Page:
To respond to Mr.Kortunov’s rhetorical question of “who after all created more problems for Russia — Democrats or Republicans?”, the reader should be reminded that the Obama Administration presided over or was outright responsible for the “Arab Spring” and its attendant regime changes, the War on Syria, the 2011-12 anti-government unrest in Moscow, EuroMaidan and the Ukrainian Civil War, the anti-Russian sanctions, and the fake news scheme of “Kremlin interference” in order to suppress Russia’s publicly funded international media outlets and harass their employees, among many other examples.

    In comparison, Trump merely continued most of the policy trajectories that Obama and his Secretary of State Hillary Clinton first initiated, and even then he’s tried to resist some of the “deep state’s” pressure when it comes to Russia, so as bad as he’s been for Moscow’s interests, one should wonder how much worse Hillary would have been she entered into the Presidency and allowed the “deep state” to do as it pleases.

    Concluding Thoughts

    Mr. Kortunov seems to have wanted to spark a serious conversation about how Russia’s “deep state” should respond to the disappointment that it experienced throughout Trump’s first year in office, and if that was his intention, then he remarkably succeeded by controversially reinterpreting the Obama years as something to apparently be nostalgic about and boldly suggesting that his government reconsider its negative attitude to Trump’s “deep state” foes.

    In the spirit of dialogue that Mr. Kortunov implicitly encouraged by publishing such a provocative piece, it’s only fitting that a rebuttal be presented to challenge his premise that the Democrats and their “deep state” handlers are supposedly more preferable to Russia than Trump is, especially seeing as how he selectively pointed to a few decontextualized examples that were presumably cherry-picked in order to promote his argument.

    With all due respect to this prestigious gentleman, his entire notion is flat-out wrong and shows that he doesn’t at all understand Trump’s “Kraken”-like leadership and his never-ending struggle to survive the “deep state’s” permanent Clintonian Counter-Revolution that’s being waged in trying to undermine the Second American Revolution that the President is trying to carry out in America’s domestic and foreign affairs.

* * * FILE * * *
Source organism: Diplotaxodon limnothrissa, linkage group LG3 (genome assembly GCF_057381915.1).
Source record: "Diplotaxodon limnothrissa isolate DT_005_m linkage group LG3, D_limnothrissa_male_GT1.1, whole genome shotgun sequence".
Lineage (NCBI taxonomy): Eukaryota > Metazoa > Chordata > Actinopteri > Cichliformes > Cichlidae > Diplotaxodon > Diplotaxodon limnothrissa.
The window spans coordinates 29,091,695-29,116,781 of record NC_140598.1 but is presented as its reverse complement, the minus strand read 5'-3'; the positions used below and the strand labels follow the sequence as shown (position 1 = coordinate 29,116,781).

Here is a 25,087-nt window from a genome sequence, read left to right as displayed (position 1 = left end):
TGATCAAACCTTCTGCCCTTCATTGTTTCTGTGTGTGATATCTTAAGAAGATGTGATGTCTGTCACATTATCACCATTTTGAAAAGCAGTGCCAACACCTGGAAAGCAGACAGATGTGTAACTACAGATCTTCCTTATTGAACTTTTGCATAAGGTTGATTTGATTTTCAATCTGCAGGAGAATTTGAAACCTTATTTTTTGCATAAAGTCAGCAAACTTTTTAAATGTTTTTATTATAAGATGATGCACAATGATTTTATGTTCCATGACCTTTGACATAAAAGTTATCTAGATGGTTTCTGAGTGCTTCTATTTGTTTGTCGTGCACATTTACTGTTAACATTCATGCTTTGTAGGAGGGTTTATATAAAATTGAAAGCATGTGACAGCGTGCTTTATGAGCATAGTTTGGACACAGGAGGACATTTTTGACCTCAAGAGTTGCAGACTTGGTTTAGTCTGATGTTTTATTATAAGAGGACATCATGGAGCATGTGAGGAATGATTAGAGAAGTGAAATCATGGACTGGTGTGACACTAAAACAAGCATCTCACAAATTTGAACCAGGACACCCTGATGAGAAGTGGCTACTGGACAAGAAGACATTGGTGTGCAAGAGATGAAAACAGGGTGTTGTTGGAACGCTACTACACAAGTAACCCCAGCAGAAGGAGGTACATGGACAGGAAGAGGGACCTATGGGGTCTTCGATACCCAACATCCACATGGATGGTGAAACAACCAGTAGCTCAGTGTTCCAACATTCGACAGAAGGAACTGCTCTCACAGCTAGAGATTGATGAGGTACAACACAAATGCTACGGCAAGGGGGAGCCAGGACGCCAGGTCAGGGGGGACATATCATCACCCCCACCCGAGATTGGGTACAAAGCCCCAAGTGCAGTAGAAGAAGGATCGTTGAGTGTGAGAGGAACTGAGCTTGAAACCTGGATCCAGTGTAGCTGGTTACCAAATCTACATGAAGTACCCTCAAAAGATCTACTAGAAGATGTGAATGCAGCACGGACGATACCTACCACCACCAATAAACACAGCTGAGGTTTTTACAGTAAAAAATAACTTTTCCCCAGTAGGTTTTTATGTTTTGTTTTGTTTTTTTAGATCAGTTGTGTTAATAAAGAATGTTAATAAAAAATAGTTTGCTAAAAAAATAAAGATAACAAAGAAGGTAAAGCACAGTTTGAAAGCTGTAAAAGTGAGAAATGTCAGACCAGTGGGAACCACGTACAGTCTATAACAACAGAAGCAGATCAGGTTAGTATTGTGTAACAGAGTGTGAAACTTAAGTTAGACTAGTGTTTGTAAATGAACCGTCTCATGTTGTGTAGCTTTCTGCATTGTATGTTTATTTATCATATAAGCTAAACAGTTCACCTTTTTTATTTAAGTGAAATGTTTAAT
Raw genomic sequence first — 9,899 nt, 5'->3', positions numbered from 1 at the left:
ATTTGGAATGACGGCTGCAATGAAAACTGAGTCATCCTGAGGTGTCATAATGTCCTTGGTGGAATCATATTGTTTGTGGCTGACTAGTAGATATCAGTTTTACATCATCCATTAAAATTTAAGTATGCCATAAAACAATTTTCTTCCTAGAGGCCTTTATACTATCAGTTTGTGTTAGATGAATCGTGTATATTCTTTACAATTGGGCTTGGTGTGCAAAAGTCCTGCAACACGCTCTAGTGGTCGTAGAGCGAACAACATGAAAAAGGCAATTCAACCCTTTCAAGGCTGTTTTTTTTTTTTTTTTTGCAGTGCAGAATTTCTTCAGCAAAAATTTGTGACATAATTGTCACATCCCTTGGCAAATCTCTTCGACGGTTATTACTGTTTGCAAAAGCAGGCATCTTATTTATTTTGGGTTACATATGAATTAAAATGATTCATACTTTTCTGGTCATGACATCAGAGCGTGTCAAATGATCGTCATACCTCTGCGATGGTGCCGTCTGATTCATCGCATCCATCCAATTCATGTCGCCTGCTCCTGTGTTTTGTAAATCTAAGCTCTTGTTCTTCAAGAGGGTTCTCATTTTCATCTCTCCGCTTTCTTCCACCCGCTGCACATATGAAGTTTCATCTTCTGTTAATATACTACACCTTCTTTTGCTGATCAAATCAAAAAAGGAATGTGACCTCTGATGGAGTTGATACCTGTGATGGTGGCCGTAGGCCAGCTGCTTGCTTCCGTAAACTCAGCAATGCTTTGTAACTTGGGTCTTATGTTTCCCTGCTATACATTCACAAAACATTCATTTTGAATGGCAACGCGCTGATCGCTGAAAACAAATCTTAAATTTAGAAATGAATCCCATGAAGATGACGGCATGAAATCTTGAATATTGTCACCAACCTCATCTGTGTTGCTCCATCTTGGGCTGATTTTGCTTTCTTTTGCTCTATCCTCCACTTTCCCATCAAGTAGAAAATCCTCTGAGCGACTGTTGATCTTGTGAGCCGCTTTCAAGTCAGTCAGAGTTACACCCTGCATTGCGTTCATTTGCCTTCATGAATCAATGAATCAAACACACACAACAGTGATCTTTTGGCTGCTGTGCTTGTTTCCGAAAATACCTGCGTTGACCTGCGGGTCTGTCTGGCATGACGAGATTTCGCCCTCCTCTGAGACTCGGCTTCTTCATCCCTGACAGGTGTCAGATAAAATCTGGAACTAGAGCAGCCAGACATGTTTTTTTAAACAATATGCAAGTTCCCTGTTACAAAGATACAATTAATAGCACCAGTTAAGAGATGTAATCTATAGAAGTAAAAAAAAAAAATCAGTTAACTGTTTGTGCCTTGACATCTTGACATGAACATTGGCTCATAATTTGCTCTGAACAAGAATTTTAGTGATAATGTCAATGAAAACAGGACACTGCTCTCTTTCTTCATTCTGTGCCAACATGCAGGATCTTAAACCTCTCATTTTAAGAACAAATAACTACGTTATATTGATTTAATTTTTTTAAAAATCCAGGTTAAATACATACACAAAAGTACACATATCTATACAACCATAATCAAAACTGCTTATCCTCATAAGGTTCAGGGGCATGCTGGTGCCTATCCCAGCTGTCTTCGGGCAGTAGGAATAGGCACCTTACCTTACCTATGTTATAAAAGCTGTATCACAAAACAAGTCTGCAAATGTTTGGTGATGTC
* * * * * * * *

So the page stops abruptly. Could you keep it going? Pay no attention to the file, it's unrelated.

Instead of ignoring the plethora of evidence proving the Obama Administration’s hostility to Russia and its international interests, Mr. Kortunov should have at least made a superficial reference to it because this glaring omission implies a deliberate partiality towards that political faction and the “deep state” in general, which is fine to have in principle but nevertheless casts doubt on how effective his proposals would be in the overall sense of things if they were ever put into practice.

    Mr. Kortunov is evidently unaware that the same “deep state” that he finds attractive in contrast to Trump had a controlling influence in determining the Obama Administration’s anti-Russian policies that the 44th President’s Secretary of State Hillary Clinton ended up implementing with ruinous consequences for Moscow’s grand strategic interests, and that she would have given the “deep state” free rein to do whatever it wanted had she won unlike Trump’s willingness to challenge its most extreme tendencies (though with mixed results).

    Having said that, pragmatic working relations between Russia and the US’ “deep states” are inevitable because there isn’t any alternative to interacting with any national counterpart’s collection of military, intelligence, and diplomatic figures no matter how much one may disagree with their policies unless ties between the two sides are formally suspended, which isn’t foreseeable but would in any case still allow for the existence of communication backchannels.

    What Mr. Kortunov is lobbying for is something altogether different because he wants Russian decision makers to reconceptualize the American “deep state” as a ‘positive’, ‘moderating’, and ‘responsible’ force against what he characterizes as Trump’s ”romantic”, “amateurish”, “most exotic and potentially most dangerous foreign policy oddities”, which is ironically a very “romantic” and “exotic” view to have of the US’ most dangerous anti-Russian institutional forces.